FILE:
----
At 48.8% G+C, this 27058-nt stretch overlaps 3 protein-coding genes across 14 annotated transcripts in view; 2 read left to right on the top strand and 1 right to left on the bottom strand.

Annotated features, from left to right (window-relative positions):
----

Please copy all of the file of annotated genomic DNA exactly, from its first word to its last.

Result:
At 48.8% G+C, this 27058-nt stretch overlaps 3 protein-coding genes across 14 annotated transcripts in view; 2 read left to right on the top strand and 1 right to left on the bottom strand.

Annotated features, from left to right (window-relative positions):